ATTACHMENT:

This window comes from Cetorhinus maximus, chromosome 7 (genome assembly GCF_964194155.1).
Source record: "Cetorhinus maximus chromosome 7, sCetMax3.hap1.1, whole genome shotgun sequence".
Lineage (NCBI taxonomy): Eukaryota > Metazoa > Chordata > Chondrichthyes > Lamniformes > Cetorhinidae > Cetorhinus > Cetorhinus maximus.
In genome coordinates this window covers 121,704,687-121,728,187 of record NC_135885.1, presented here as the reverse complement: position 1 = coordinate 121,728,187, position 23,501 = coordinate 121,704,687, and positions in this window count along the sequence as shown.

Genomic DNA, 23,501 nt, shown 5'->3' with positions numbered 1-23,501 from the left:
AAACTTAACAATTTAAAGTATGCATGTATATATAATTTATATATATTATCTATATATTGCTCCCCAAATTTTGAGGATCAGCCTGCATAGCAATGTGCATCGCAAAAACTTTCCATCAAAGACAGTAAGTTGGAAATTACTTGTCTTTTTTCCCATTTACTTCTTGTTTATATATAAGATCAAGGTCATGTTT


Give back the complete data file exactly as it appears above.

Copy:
This window comes from Cetorhinus maximus, chromosome 7 (genome assembly GCF_964194155.1).
Source record: "Cetorhinus maximus chromosome 7, sCetMax3.hap1.1, whole genome shotgun sequence".
Lineage (NCBI taxonomy): Eukaryota > Metazoa > Chordata > Chondrichthyes > Lamniformes > Cetorhinidae > Cetorhinus > Cetorhinus maximus.
In genome coordinates this window covers 121,704,687-121,728,187 of record NC_135885.1, presented here as the reverse complement: position 1 = coordinate 121,728,187, position 23,501 = coordinate 121,704,687, and positions in this window count along the sequence as shown.

Genomic DNA, 23,501 nt, shown 5'->3' with positions numbered 1-23,501 from the left:
AAACTTAACAATTTAAAGTATGCATGTATATATAATTTATATATATTATCTATATATTGCTCCCCAAATTTTGAGGATCAGCCTGCATAGCAATGTGCATCGCAAAAACTTTCCATCAAAGACAGTAAGTTGGAAATTACTTGTCTTTTTTCCCATTTACTTCTTGTTTATATATAAGATCAAGGTCATGTTT